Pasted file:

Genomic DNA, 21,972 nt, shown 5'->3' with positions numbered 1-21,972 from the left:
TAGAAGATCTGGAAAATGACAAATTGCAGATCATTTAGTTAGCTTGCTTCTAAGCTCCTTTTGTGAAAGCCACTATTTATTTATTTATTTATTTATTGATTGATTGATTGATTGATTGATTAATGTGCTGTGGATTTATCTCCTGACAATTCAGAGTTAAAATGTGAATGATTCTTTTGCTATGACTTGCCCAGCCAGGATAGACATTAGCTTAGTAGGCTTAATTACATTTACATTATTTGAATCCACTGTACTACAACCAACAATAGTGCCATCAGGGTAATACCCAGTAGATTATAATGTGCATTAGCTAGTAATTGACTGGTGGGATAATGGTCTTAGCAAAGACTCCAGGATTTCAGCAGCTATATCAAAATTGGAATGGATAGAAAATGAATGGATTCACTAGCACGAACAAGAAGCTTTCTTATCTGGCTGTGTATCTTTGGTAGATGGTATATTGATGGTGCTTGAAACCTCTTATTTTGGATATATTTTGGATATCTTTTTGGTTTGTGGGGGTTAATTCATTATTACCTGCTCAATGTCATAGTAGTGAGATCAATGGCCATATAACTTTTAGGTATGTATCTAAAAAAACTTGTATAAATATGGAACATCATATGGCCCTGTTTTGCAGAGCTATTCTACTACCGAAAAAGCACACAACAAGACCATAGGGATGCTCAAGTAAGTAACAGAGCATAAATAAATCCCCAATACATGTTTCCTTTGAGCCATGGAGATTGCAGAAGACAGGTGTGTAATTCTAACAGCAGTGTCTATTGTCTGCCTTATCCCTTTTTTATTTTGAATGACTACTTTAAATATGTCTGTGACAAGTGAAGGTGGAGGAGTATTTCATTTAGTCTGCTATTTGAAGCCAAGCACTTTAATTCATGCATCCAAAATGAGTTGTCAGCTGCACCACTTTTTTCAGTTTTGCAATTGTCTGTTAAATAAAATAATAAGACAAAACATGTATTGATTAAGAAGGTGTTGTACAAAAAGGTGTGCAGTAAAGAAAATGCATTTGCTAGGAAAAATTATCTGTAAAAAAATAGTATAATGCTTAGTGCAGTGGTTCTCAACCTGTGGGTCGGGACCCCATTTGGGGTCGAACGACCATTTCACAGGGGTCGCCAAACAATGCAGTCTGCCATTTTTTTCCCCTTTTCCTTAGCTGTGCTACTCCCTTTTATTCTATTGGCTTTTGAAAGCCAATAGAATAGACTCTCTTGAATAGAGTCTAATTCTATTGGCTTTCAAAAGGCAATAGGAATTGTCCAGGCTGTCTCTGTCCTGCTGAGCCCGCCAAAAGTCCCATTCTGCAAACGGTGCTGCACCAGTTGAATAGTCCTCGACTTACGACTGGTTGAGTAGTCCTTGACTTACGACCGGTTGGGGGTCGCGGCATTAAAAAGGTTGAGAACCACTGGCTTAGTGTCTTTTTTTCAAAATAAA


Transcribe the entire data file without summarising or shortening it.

Genomic DNA, 21,972 nt, shown 5'->3' with positions numbered 1-21,972 from the left:
TAGAAGATCTGGAAAATGACAAATTGCAGATCATTTAGTTAGCTTGCTTCTAAGCTCCTTTTGTGAAAGCCACTATTTATTTATTTATTTATTTATTGATTGATTGATTGATTGATTGATTAATGTGCTGTGGATTTATCTCCTGACAATTCAGAGTTAAAATGTGAATGATTCTTTTGCTATGACTTGCCCAGCCAGGATAGACATTAGCTTAGTAGGCTTAATTACATTTACATTATTTGAATCCACTGTACTACAACCAACAATAGTGCCATCAGGGTAATACCCAGTAGATTATAATGTGCATTAGCTAGTAATTGACTGGTGGGATAATGGTCTTAGCAAAGACTCCAGGATTTCAGCAGCTATATCAAAATTGGAATGGATAGAAAATGAATGGATTCACTAGCACGAACAAGAAGCTTTCTTATCTGGCTGTGTATCTTTGGTAGATGGTATATTGATGGTGCTTGAAACCTCTTATTTTGGATATATTTTGGATATCTTTTTGGTTTGTGGGGGTTAATTCATTATTACCTGCTCAATGTCATAGTAGTGAGATCAATGGCCATATAACTTTTAGGTATGTATCTAAAAAAACTTGTATAAATATGGAACATCATATGGCCCTGTTTTGCAGAGCTATTCTACTACCGAAAAAGCACACAACAAGACCATAGGGATGCTCAAGTAAGTAACAGAGCATAAATAAATCCCCAATACATGTTTCCTTTGAGCCATGGAGATTGCAGAAGACAGGTGTGTAATTCTAACAGCAGTGTCTATTGTCTGCCTTATCCCTTTTTTATTTTGAATGACTACTTTAAATATGTCTGTGACAAGTGAAGGTGGAGGAGTATTTCATTTAGTCTGCTATTTGAAGCCAAGCACTTTAATTCATGCATCCAAAATGAGTTGTCAGCTGCACCACTTTTTTCAGTTTTGCAATTGTCTGTTAAATAAAATAATAAGACAAAACATGTATTGATTAAGAAGGTGTTGTACAAAAAGGTGTGCAGTAAAGAAAATGCATTTGCTAGGAAAAATTATCTGTAAAAAAATAGTATAATGCTTAGTGCAGTGGTTCTCAACCTGTGGGTCGGGACCCCATTTGGGGTCGAACGACCATTTCACAGGGGTCGCCAAACAATGCAGTCTGCCATTTTTTTCCCCTTTTCCTTAGCTGTGCTACTCCCTTTTATTCTATTGGCTTTTGAAAGCCAATAGAATAGACTCTCTTGAATAGAGTCTAATTCTATTGGCTTTCAAAAGGCAATAGGAATTGTCCAGGCTGTCTCTGTCCTGCTGAGCCCGCCAAAAGTCCCATTCTGCAAACGGTGCTGCACCAGTTGAATAGTCCTCGACTTACGACTGGTTGAGTAGTCCTTGACTTACGACCGGTTGGGGGTCGCGGCATTAAAAAGGTTGAGAACCACTGGCTTAGTGTCTTTTTTTCAAAATAAA